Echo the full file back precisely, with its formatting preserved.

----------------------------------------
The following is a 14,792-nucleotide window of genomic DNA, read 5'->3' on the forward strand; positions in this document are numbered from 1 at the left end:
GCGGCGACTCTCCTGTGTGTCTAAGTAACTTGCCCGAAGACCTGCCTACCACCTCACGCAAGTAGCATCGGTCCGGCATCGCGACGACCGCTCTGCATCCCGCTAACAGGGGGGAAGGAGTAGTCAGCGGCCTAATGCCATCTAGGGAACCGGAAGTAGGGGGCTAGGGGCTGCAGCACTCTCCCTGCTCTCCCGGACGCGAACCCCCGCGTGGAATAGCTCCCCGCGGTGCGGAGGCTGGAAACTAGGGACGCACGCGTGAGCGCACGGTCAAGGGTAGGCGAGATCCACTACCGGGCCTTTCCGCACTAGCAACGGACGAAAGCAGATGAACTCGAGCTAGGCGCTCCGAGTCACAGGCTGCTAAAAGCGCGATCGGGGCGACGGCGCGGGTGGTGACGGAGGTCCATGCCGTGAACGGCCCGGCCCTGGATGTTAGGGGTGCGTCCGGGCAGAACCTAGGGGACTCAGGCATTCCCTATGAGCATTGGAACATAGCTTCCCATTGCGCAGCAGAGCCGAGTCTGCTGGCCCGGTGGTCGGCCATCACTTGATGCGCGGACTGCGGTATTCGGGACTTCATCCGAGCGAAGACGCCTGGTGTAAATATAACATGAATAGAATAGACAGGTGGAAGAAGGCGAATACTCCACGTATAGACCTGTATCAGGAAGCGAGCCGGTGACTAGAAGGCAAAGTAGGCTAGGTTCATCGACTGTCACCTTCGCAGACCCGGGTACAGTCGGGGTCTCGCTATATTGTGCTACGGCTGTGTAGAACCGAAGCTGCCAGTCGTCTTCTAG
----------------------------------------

The following is a 14,792-nucleotide window of genomic DNA, read 5'->3' on the forward strand; positions in this document are numbered from 1 at the left end:
GCGGCGACTCTCCTGTGTGTCTAAGTAACTTGCCCGAAGACCTGCCTACCACCTCACGCAAGTAGCATCGGTCCGGCATCGCGACGACCGCTCTGCATCCCGCTAACAGGGGGGAAGGAGTAGTCAGCGGCCTAATGCCATCTAGGGAACCGGAAGTAGGGGGCTAGGGGCTGCAGCACTCTCCCTGCTCTCCCGGACGCGAACCCCCGCGTGGAATAGCTCCCCGCGGTGCGGAGGCTGGAAACTAGGGACGCACGCGTGAGCGCACGGTCAAGGGTAGGCGAGATCCACTACCGGGCCTTTCCGCACTAGCAACGGACGAAAGCAGATGAACTCGAGCTAGGCGCTCCGAGTCACAGGCTGCTAAAAGCGCGATCGGGGCGACGGCGCGGGTGGTGACGGAGGTCCATGCCGTGAACGGCCCGGCCCTGGATGTTAGGGGTGCGTCCGGGCAGAACCTAGGGGACTCAGGCATTCCCTATGAGCATTGGAACATAGCTTCCCATTGCGCAGCAGAGCCGAGTCTGCTGGCCCGGTGGTCGGCCATCACTTGATGCGCGGACTGCGGTATTCGGGACTTCATCCGAGCGAAGACGCCTGGTGTAAATATAACATGAATAGAATAGACAGGTGGAAGAAGGCGAATACTCCACGTATAGACCTGTATCAGGAAGCGAGCCGGTGACTAGAAGGCAAAGTAGGCTAGGTTCATCGACTGTCACCTTCGCAGACCCGGGTACAGTCGGGGTCTCGCTATATTGTGCTACGGCTGTGTAGAACCGAAGCTGCCAGTCGTCTTCTAG